Gallery: Self-Destructing Bacteria Could Be the Key to Better Biofuels

cyanobacteria, algae, pond scum, biofuel

Normally we don’t advocate self-destruction, but in the case of biofuel-producing bacteria, it might be a good thing. Researchers at Arizona State University have genetically engineered cyanobacteria that dissolve from the inside out, making it easy to access the high-energy fats and biofuel byproducts located within. The development could be tremendously beneficial for fuel production, since cyanobacteria are photosynthetic microbes (AKA pond scum) that have a higher yield potential than most biofuels currently being used.

The ASU researchers combined cyonabacteria material with genes from the bacteriaphage — a so-called “mortal enemy” of bacteria that cause it to explode — to create a new form of cyanobacteria that uses bacteriaphage-like enzymes to dissolve its membranes from within. Previously, scientists had to use a number of cost-intensive steps to access the fats located inside cyanobacteria’s burrito-like protective membranes.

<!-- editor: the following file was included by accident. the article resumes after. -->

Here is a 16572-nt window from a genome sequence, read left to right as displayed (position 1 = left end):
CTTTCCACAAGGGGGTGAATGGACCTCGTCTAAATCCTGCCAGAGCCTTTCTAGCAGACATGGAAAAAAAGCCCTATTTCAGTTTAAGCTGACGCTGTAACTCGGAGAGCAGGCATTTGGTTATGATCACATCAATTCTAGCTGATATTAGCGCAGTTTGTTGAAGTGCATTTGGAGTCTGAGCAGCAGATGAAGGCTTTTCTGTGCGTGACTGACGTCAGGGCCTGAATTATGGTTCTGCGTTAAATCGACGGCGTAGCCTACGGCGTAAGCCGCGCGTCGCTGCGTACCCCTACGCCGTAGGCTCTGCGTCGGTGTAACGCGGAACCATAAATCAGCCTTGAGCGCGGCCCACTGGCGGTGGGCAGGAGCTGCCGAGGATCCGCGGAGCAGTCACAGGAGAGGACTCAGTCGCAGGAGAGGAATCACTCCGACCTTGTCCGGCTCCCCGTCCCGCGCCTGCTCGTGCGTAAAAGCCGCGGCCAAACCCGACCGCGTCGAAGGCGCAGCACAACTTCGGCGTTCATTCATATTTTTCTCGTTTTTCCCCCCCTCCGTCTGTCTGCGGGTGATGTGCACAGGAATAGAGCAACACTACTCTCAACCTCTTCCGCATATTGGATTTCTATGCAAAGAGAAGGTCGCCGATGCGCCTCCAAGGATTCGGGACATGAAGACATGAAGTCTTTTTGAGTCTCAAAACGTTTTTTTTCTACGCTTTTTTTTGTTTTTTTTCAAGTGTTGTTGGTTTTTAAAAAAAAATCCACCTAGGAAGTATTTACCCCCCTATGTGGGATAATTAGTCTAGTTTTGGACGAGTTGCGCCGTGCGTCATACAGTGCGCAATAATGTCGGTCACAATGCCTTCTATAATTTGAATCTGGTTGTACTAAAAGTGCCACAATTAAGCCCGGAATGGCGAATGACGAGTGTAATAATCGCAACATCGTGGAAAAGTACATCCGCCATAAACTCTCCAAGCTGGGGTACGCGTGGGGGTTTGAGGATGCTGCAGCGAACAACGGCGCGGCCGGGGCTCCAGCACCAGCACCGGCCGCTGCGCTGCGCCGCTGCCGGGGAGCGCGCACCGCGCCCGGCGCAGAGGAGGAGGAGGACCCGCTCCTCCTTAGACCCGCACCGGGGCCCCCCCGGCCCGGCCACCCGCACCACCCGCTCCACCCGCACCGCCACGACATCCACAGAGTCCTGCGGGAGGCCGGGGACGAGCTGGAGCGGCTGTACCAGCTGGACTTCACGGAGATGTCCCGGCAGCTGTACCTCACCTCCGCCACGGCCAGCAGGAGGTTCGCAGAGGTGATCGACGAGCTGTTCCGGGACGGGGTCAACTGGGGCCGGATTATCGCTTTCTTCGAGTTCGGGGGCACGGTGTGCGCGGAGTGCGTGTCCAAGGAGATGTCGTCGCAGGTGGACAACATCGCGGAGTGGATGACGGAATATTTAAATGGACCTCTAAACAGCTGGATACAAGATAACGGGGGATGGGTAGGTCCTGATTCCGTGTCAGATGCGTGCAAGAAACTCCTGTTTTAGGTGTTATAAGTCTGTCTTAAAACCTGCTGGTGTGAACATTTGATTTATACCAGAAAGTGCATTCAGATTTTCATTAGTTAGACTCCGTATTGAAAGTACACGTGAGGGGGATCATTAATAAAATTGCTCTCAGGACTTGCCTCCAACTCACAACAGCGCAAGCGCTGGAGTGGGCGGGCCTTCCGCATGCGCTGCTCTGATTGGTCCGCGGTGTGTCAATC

It will probably be a long time before we see biofuels created from the ASU system on the market, but eventually the process could lead to cheaper biofuels — all thanks to some lowly, self-destructive pond scum.

+ Arizona State University

Via Greenbang


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1 Comment

  1. c-gomes December 9, 2009 at 3:17 pm

    The tone in article is ridiculous. Lowly, self-destructive pond scum? It is because of that lowly pond scum that life as we know it is possible.

    ASU’s take on the matter, however, is also something I’m uncomfortable with. Fortunately, though, this kind of biofuel is likely not to take over as a major fuel. Hopefully, larger capacity and lower wear batteries will do that there faster and better.

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